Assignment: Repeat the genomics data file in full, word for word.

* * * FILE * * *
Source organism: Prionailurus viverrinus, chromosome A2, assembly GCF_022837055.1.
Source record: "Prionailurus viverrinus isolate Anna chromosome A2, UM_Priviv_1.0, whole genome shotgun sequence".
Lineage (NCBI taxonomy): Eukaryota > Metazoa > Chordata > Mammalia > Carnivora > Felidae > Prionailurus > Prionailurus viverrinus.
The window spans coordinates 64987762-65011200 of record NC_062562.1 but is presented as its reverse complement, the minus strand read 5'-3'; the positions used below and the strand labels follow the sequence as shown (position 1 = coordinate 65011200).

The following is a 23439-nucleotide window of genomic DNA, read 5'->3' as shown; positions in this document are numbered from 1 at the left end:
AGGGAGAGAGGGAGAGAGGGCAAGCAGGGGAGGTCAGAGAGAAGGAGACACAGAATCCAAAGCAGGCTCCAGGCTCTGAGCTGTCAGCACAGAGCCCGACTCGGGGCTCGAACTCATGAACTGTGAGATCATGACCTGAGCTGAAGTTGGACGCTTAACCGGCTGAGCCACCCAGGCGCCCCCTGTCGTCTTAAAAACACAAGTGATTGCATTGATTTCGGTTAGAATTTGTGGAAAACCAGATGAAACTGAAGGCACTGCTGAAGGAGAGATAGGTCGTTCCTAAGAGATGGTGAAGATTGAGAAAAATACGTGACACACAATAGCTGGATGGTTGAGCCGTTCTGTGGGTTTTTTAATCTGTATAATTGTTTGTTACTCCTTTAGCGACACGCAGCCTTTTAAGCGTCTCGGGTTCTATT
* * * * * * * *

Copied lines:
Source organism: Prionailurus viverrinus, chromosome A2, assembly GCF_022837055.1.
Source record: "Prionailurus viverrinus isolate Anna chromosome A2, UM_Priviv_1.0, whole genome shotgun sequence".
Lineage (NCBI taxonomy): Eukaryota > Metazoa > Chordata > Mammalia > Carnivora > Felidae > Prionailurus > Prionailurus viverrinus.
The window spans coordinates 64987762-65011200 of record NC_062562.1 but is presented as its reverse complement, the minus strand read 5'-3'; the positions used below and the strand labels follow the sequence as shown (position 1 = coordinate 65011200).

The following is a 23439-nucleotide window of genomic DNA, read 5'->3' as shown; positions in this document are numbered from 1 at the left end:
AGGGAGAGAGGGAGAGAGGGCAAGCAGGGGAGGTCAGAGAGAAGGAGACACAGAATCCAAAGCAGGCTCCAGGCTCTGAGCTGTCAGCACAGAGCCCGACTCGGGGCTCGAACTCATGAACTGTGAGATCATGACCTGAGCTGAAGTTGGACGCTTAACCGGCTGAGCCACCCAGGCGCCCCCTGTCGTCTTAAAAACACAAGTGATTGCATTGATTTCGGTTAGAATTTGTGGAAAACCAGATGAAACTGAAGGCACTGCTGAAGGAGAGATAGGTCGTTCCTAAGAGATGGTGAAGATTGAGAAAAATACGTGACACACAATAGCTGGATGGTTGAGCCGTTCTGTGGGTTTTTTAATCTGTATAATTGTTTGTTACTCCTTTAGCGACACGCAGCCTTTTAAGCGTCTCGGGTTCTATT